Onstage and off, affable, humble Puccini loved his women. The Lucca loverboy charmed (the panties off) everyone he met and wrote about steely women with massive balls and a soft underbelly of sensitivity -- Manon Lescaut, Mimì, Musetta, Tosca, Magda, Minnie, Suor Angelica, Madama Butterfly and Turandot.
Puccini's diva couture is legendary -- the red velvet scoop-neck gown that Callas wore as Tosca; the gold embroidered red silk that Nilsson wore as Turandot; and Suor Angelica's awesome nun habit and starchy black robes (<--- said by no one. No one has ever said that.)
The stage costumes of Puccini's stars go on display in a new exhibit, "PrimeDonne - le donne di Puccini", at Milan's Centro Diagnostico Italiano to celebrate the composer's protagonists as well as Made in Italy craftsmanship via restoration of the historic costumes -- Manon Lescaut (1893) (above), La bohème (1896) and Tosca (1900) (below) designed by Adolf Hohenstein.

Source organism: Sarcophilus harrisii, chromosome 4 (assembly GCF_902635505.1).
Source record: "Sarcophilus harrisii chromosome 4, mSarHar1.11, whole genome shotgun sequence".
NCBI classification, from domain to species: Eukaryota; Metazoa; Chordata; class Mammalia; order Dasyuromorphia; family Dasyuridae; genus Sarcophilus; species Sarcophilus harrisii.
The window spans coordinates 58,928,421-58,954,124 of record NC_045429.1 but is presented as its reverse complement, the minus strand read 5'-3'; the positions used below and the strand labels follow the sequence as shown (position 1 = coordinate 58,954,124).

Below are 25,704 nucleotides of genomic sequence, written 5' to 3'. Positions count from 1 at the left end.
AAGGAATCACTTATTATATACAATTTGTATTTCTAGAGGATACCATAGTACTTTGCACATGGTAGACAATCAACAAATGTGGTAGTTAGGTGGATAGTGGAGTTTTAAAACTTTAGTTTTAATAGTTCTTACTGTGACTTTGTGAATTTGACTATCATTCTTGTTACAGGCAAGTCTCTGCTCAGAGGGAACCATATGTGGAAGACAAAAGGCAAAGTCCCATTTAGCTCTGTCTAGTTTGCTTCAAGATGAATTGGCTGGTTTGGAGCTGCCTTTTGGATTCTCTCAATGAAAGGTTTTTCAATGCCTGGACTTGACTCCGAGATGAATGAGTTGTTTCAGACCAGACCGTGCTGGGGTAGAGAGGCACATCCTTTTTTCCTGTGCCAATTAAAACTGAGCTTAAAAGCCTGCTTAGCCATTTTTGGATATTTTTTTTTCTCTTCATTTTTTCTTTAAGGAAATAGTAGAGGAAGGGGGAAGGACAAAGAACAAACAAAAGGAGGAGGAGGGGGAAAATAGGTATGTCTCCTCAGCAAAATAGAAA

Viewing's at Milan's Centro Diagnostico Italiano on Via Simone Saint Bon, 20 on the western outskirts of the city. It's open M-F from 7am - 7pm and Saturday from 7am - noon, all free admission. To be inaugurated on December 17, the exhibition's organized by Fondazione Bracco, Accademia Teatro alla Scala and runs through the end of March 2013.